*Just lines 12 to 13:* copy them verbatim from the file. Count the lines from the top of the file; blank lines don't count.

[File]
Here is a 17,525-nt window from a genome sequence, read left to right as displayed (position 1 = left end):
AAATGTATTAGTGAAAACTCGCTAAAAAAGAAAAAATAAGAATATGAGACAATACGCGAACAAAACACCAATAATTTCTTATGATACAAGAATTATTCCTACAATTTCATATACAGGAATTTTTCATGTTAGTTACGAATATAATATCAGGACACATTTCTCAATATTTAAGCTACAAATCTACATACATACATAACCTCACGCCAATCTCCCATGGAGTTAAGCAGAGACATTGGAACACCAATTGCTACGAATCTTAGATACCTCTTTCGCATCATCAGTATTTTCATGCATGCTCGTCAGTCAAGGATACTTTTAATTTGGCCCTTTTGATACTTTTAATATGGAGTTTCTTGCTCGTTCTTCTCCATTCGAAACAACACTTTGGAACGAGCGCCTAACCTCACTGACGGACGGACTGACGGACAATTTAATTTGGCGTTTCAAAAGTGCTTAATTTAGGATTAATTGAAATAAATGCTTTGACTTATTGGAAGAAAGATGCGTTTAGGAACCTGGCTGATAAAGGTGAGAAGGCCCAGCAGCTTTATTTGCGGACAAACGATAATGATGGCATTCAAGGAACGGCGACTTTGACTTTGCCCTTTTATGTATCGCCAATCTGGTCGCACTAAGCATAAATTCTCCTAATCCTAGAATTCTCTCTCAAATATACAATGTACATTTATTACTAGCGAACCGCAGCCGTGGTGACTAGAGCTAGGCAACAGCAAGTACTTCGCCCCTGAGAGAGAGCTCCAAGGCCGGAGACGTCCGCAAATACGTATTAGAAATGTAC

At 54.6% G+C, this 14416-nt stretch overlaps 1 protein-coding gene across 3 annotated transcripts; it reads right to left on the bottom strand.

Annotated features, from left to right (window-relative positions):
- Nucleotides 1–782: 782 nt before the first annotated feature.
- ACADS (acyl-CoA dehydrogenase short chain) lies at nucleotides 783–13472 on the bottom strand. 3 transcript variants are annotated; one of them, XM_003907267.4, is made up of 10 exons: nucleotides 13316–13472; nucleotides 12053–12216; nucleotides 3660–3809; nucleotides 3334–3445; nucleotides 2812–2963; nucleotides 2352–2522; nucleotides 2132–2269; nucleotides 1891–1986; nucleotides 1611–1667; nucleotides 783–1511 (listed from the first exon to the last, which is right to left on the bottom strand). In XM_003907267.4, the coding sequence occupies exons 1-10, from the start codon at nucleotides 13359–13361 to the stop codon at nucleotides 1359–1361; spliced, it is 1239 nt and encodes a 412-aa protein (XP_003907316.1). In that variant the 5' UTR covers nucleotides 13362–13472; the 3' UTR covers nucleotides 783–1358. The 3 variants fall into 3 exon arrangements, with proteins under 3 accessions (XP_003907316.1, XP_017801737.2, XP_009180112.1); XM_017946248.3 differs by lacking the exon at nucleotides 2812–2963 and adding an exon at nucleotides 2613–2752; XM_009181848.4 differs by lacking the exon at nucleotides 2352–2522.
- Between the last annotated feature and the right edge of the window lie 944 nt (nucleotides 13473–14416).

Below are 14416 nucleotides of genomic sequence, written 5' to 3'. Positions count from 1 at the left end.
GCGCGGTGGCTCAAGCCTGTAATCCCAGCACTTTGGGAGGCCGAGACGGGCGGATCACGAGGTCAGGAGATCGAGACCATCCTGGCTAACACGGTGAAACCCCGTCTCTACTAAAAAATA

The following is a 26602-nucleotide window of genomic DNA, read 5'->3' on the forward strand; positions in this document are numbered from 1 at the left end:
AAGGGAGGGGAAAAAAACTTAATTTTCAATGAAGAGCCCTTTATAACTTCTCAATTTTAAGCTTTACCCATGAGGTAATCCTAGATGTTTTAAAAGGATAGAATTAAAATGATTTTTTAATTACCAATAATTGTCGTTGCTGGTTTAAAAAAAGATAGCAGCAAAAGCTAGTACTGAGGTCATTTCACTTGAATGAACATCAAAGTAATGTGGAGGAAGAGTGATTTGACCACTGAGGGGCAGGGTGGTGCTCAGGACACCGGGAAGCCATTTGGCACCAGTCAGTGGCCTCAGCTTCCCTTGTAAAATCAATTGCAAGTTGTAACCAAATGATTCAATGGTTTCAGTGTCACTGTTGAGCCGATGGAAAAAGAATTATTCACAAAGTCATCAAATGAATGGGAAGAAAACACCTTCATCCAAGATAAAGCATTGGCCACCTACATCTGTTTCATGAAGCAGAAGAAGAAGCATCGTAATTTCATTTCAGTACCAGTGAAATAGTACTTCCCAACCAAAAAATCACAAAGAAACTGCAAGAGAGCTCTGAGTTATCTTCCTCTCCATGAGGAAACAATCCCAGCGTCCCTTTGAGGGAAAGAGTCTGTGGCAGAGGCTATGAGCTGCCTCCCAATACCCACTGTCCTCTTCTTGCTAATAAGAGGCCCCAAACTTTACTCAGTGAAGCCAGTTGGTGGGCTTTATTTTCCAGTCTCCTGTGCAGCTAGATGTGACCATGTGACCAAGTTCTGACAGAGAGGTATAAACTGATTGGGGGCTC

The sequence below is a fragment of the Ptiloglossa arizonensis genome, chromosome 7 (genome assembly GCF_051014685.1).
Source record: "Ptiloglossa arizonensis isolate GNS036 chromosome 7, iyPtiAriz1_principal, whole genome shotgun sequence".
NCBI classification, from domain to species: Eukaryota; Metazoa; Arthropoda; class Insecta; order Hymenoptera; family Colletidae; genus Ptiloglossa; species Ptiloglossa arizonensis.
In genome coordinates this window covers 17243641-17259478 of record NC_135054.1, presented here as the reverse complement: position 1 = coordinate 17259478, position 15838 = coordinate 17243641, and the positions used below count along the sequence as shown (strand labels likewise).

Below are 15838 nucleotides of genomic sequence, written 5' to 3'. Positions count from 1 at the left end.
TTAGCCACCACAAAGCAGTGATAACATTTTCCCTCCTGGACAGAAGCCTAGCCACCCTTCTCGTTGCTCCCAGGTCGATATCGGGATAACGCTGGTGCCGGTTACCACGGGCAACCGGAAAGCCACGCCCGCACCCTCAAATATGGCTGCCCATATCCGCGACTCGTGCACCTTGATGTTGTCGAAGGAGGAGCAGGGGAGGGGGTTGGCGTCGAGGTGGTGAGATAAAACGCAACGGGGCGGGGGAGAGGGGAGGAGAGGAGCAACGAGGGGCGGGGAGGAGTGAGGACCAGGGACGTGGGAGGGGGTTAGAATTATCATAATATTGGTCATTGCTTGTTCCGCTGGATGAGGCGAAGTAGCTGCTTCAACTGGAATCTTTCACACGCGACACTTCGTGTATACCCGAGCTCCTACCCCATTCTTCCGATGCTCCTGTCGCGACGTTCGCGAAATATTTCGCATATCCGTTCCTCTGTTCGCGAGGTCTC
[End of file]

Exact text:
The sequence below is a fragment of the Ptiloglossa arizonensis genome, chromosome 7 (genome assembly GCF_051014685.1).
Source record: "Ptiloglossa arizonensis isolate GNS036 chromosome 7, iyPtiAriz1_principal, whole genome shotgun sequence".